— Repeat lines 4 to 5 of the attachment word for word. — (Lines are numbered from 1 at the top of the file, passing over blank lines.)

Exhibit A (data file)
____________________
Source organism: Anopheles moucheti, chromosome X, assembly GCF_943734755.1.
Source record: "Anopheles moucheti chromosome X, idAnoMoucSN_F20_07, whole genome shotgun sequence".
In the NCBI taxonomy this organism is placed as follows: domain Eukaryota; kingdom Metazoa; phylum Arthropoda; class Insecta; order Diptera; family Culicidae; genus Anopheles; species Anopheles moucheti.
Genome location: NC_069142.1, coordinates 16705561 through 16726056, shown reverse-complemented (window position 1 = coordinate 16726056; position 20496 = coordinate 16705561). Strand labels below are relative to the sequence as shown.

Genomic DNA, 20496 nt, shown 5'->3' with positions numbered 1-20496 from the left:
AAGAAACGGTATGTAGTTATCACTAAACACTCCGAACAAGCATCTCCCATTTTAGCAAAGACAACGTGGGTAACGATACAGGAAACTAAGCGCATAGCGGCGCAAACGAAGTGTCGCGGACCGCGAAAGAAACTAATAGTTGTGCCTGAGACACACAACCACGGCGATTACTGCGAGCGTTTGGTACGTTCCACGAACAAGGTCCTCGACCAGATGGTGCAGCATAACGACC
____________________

Genome location: NC_069142.1, coordinates 16705561 through 16726056, shown reverse-complemented (window position 1 = coordinate 16726056; position 20496 = coordinate 16705561). Strand labels below are relative to the sequence as shown.

Genomic DNA, 20496 nt, shown 5'->3' with positions numbered 1-20496 from the left: